The hilarity of filial antics on this road trip, “a troupe of Chinese Okies fleeing a New Age Dust Bowl,” forms a central part of this story. But the larger narrative involves Charles’s perception of the injustices done to the Wangs by history: Japan’s invasion of China, immigration through Taiwan, investment patterns in the U.S. The next generation of Wangs has taken an artistic turn: Saina is a fallen darling of the New York art world; Andrew aspires to be a comic, but relies perhaps too heavily on Asian jokes; and Grace surprises her elders with her fashion sense (and a promising blog on the topic). The Wangs vs. the World is about generational and cultural challenges, and not just that of the Chinese immigrant to the United States. It is more about family than money.

This is a stylish novel, fun to read. The Wangs sometime speak in a mashup of English and Chinese that Chang leaves untranslated, though adequately understandable in context. Charles has his own prejudices, including a bias against “the tropical joke of Taiwan” and “the poor, illiterate, ball-scratching half men from Canton and Fujian.” Each chapter shifts perspective, beginning with Charles the patriarch and cycling through outsider stepmother Barbra (whose further crime is to be not even Chinese, but Taiwanese), the three privileged but loving children, even the 1980 Mercedes.

Chang crafts her characters expertly, with nuance and precise details. In Charles’s mind, makeup “was artifice, and it was honesty. It was science and it was psychology and it was fashion; but more than that, it was about feeling wealthy. Not money–wealth. The brilliant Aegean blues and slick wet reds and luscious blacks, the weighty packaging, with its satisfying smooth hinges and sound closures.” In packing to leave his dorm, Andrew prioritizes “his top five pairs of sneakers–original issue Infrared Air Max 90s, Maison Martin Margiela Replica 22s, Common Projects Achilles Mid, beat-up checkboard Vans, and a pair of never worn Air Jordan 4 Undefeateds.” Saina’s social life in the Catskills is populated by few but absorbing characters–including an old artist boyfriend and a new one who’s a farmer–who are among Chang’s finest sketches. Andrew’s economics professor offers an impassioned in-class explanation for the crash: “Every one of you ought to be furious because you are the unfortunate generation who will be graduating and trying to obtain jobs in a busted economy that we might well pack up and sell to the Chinese.” These details, and perfectly formed dialogue, make an already engrossing story positively glitter.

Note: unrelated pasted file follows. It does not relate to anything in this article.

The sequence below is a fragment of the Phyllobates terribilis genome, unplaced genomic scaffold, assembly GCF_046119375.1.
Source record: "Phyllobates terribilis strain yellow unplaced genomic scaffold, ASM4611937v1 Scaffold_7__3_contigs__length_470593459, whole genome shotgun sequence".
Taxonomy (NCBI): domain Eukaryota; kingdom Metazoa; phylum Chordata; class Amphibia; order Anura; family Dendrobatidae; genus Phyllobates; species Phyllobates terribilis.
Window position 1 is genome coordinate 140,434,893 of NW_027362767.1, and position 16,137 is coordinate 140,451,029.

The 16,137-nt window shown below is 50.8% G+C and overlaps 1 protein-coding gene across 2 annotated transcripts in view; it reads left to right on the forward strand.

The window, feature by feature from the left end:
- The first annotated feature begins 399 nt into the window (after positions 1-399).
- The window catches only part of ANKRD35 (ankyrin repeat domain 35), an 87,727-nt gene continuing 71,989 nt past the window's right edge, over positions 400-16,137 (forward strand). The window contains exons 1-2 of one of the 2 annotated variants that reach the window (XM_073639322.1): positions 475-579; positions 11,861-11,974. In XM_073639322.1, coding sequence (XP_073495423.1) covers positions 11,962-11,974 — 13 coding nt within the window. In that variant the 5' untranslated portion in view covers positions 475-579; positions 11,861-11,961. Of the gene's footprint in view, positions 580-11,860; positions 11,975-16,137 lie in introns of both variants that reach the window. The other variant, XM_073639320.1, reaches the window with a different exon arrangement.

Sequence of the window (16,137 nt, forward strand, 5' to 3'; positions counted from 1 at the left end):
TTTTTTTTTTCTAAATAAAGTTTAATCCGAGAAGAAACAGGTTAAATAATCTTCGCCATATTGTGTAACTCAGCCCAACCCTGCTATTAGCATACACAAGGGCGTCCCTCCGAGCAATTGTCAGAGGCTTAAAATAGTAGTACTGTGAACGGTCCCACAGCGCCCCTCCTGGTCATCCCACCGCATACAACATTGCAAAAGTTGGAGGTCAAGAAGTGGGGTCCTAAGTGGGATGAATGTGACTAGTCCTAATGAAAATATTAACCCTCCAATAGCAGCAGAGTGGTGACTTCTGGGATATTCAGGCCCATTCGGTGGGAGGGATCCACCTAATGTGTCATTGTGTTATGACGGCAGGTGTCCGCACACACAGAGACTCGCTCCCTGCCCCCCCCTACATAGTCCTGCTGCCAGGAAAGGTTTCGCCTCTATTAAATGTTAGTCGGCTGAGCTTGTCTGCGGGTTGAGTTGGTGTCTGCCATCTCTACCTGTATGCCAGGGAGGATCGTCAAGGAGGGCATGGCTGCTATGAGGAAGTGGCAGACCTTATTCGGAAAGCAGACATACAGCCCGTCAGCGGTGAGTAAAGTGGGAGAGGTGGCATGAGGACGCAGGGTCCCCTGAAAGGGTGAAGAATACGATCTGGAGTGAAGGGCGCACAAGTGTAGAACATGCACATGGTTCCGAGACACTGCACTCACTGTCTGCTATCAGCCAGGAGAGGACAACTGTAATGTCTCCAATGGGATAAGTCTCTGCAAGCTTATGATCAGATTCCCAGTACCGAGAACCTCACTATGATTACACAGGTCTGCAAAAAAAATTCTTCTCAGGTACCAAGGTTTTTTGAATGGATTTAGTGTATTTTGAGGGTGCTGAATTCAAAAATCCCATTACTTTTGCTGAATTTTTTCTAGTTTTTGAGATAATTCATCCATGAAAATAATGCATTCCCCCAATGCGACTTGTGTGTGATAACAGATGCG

As a novel with momentum and magnetism, reaching across generations from China and Taiwan to high-society California and New York to New Orleans and the Catskills, with stops along the way, The Wangs vs. the World undertakes an ambitious range of material. Chang manages both this sweeping plot and backdrop, as well as the finer points of characterization and relationships, with ease. The result is hilarious and heartfelt, witty and wise, and a prodigious achievement for a first-time novelist.


Rating: 8 of dad’s old paisley Herm├Ęs bow ties from the eighties.

Come back tomorrow for my interview with Chang.

Teaser Tuesdays: Gone ‘Til November by Lil Wayne

Teaser Tuesdays is a weekly bookish meme, hosted by MizB of Books and a Beat.

Teaser

gone til november

That’s right, the rapper. Gone ‘Til November is his long-awaited book-form release of his diary from a prison term served in 2010. What can I say, I like the unexpected, and Lil Wayne certainly has a perspective to offer.

Today’s teaser comes from page 1, and makes a true and poignant point:

Isn’t it bugged out how only time will tell?

Yes, sir, it is that.

Stick around for my review to come.


This quotation comes from an uncorrected advance proof and is subject to change.

Love from Boy: Roald Dahl’s Letters to His Mother ed. by Donald Sturrock

Forty years of letters from a beloved children’s author to his mother offer an intriguing, entertaining perspective on both the man and the world.

love from boy

Roald Dahl, renowned for both children’s classics and eerie adult short stories, wrote his first letter home from boarding school in 1925, when he was nine years old; Donald Sturrock (Storyteller: The Authorized Biography of Roald Dahl) edits this collection of previously unpublished letters from Dahl to his mother. In Love from Boy, Sturrock’s minimal narrative appears alongside the epistolary bulk of the text, accompanied by a small selection of Dahl’s photographs and drawings.

Organized in seven chapters by phases of Dahl’s life, the correspondence tracks the growth of a beloved imagination and literary career. Over 40 years, Dahl evolves from funny prankster to crafty storyteller to a more serious and cynical mind, particularly following World War II. Dahl had a thoroughly interesting life even before he began writing in earnest: from English boarding schools to travel and corporate work in colonial Africa, hours logged as a Royal Air Force pilot, diplomatic work in the United States and collaboration with Walt Disney in Hollywood. But Love from Boy also provides a personal perspective on his eye for detail and the absurd, his predilection for pranks, his knack for characterization–“He’s a short man with a face like a field elderberry, and a moustache which closely resembles the African jungle. A voice like a frog…”–and his quirky preoccupation with personal hygiene, especially dental care. Love from Boy is both an endearing glimpse of a much-loved author and a sober view of mid-20th-century world events.